Wednesday, April 21, 2010

Tentacles of Tribeca Reach Doha and Beyond

A "Say No to Plastics" parade at Patna, India in a scene from "Climate of Change." Photo courtesy of Tribeca Film Festival.

A group of 13-year-olds in India on a hate campaign against plastic and a man in Togo, West Africa with a love jones for solar power are proof that little guys can make a difference. Can we talk? Joan Rivers is a piece of work. So is, for instance, naming a child – a costly decision in more ways than one.

These are not just non sequiturs, but partial synopses of “Climate of Change” from the folks behind “An Inconvenient Truth,” “Joan Rivers – A Piece of Work” and “Freakonomics: A Rogue Economist Exposes the Hidden Side of Everything,” three of the 132 films to be shown at the ninth Tribeca Film Festival through 2 May. TFF opens today with “Shrek Forever After,” the fourth and alleged final installment of the popular franchise in its world premiere.

TFF closes with “Freakonomics,” which appeared on The New York Times bestseller list for an eternity, a fact to which Yours Truly can attest because as an editor in the paper’s news service once upon a time before she was laid off, it was often my job to “cross” the i’s and “dot” the t’s before the list was sent to clients the world over. I often wondered whether “Freakonomics,” served up by the talent behind “Super Size Me,” would appear in other iterations, and here it is at TFF.

The humble little film festival that Robert De Niro&Company created in 2001 after the attacks on the World Trade Center to revitalize a devastated Lower Manhattan boasts some interesting vital stats. Eighty-five feature films, 38 countries, 44 world premieres, seven international premieres, 15 North American premieres, six U.S. premieres and 12 New York City premieres, as well as panel discussions, press conferences, awards and so forth. On the roster, too, are 47 short films including two that on paper have captured my imagination. “Out of Infamy: Michi Nishiura Weglyn recounts the fascinating story of the Japanese-American farm girl/costume designer/Civil Rights activist-author. And in “A .45 at 50th” actor James Cromwell waxes gleeful about his encounter with the Black Panther Party.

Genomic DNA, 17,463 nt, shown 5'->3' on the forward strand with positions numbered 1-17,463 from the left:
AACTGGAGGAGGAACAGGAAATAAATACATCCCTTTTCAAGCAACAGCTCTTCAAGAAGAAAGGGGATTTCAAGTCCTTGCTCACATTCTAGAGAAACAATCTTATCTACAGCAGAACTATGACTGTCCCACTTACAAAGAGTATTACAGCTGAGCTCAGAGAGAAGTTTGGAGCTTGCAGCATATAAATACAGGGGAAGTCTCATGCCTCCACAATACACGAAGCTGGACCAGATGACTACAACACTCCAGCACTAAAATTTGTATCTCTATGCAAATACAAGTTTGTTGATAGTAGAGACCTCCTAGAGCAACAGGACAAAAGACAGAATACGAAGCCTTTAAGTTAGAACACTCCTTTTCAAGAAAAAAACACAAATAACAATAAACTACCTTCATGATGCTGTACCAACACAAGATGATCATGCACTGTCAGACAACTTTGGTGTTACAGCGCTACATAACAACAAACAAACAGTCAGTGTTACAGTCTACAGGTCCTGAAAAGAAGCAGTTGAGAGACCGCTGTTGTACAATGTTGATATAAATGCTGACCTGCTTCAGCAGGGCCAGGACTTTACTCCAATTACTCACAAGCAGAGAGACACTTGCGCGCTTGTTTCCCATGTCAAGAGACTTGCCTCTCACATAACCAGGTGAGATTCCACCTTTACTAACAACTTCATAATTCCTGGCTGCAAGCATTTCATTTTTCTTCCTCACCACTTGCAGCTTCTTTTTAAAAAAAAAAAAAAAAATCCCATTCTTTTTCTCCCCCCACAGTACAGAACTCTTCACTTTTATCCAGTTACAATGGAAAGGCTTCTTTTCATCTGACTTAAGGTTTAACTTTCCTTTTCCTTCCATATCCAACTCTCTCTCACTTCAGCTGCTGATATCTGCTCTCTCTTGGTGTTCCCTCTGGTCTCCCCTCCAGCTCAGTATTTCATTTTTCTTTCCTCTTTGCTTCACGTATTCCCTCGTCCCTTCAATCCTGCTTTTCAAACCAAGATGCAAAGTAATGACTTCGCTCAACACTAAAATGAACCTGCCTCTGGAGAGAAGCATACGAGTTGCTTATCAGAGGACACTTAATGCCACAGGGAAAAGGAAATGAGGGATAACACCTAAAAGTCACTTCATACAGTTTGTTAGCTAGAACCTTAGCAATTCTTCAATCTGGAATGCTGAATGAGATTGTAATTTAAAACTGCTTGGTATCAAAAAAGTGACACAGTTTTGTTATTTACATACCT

The festival broadens its reach this year with two additions. The Doha Tribeca Film Festival, which was launched in October and showcases international film with a focus on Arab issues. It is co-hosting with TFF the “Shrek” premiere and several other events during the festival. The second newbie is TFF Virtual. Through this portal anybody anywhere in the world with an Internet connection can follow the festival online.

New York-based film buffs will discover that many TFF events require a badge, pass or special invitation. And the film screenings are not for the faint of wallet at $16 for evening and weekend screenings and $8 for those weekdays during the day. But community-minded TFF has come through with some pretty good freebies. The Tribeca Drive-In will be open for a movie an evening from 22-24 April, including Tom Hanks’ “Big” smash (Friday).

On 1 May is the Family Festival Street Fair, featuring the usual eye candy but a few surprises, too, including the red carpet at BMCC Tribeca PAC. Strollers on the red plank can be photographed with famous personnages from Madame Tussauds Wax Museum. Another first is a free screening of a TFF featured film, “The Snowmen,” a coming-of-age-tale concerning a gaggle of outcast boys. Also on 1 May for good sports is Tribeca/ESPN Sports Day. Expect games, competitions and stars, as well as a BMX Jams Tour, weather permitting. Rounding out the freebies are two series of panel discussions about screenwriting and the business/technology of moviemaking under the banners, Tribeca Talks: Pen to Paper and Tribeca Talks: Industry, respectively.

Stay connected here for comments and reviews throughout the festival.

Visit for all Tribeca Film Festival information.

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